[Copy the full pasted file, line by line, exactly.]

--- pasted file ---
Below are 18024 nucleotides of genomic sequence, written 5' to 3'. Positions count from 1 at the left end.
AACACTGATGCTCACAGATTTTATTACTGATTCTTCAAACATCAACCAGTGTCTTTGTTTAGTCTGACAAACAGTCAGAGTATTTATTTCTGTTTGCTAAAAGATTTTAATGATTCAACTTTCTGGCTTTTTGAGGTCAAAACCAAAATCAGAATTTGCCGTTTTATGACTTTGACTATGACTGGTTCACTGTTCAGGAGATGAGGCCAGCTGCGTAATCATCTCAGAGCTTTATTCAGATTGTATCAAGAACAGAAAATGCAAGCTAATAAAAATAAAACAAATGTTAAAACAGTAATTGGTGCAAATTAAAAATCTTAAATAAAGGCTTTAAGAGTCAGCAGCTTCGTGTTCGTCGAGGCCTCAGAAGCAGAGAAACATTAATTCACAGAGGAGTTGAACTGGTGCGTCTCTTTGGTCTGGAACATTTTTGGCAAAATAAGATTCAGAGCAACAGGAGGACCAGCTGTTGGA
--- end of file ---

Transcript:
Below are 18024 nucleotides of genomic sequence, written 5' to 3'. Positions count from 1 at the left end.
AACACTGATGCTCACAGATTTTATTACTGATTCTTCAAACATCAACCAGTGTCTTTGTTTAGTCTGACAAACAGTCAGAGTATTTATTTCTGTTTGCTAAAAGATTTTAATGATTCAACTTTCTGGCTTTTTGAGGTCAAAACCAAAATCAGAATTTGCCGTTTTATGACTTTGACTATGACTGGTTCACTGTTCAGGAGATGAGGCCAGCTGCGTAATCATCTCAGAGCTTTATTCAGATTGTATCAAGAACAGAAAATGCAAGCTAATAAAAATAAAACAAATGTTAAAACAGTAATTGGTGCAAATTAAAAATCTTAAATAAAGGCTTTAAGAGTCAGCAGCTTCGTGTTCGTCGAGGCCTCAGAAGCAGAGAAACATTAATTCACAGAGGAGTTGAACTGGTGCGTCTCTTTGGTCTGGAACATTTTTGGCAAAATAAGATTCAGAGCAACAGGAGGACCAGCTGTTGGA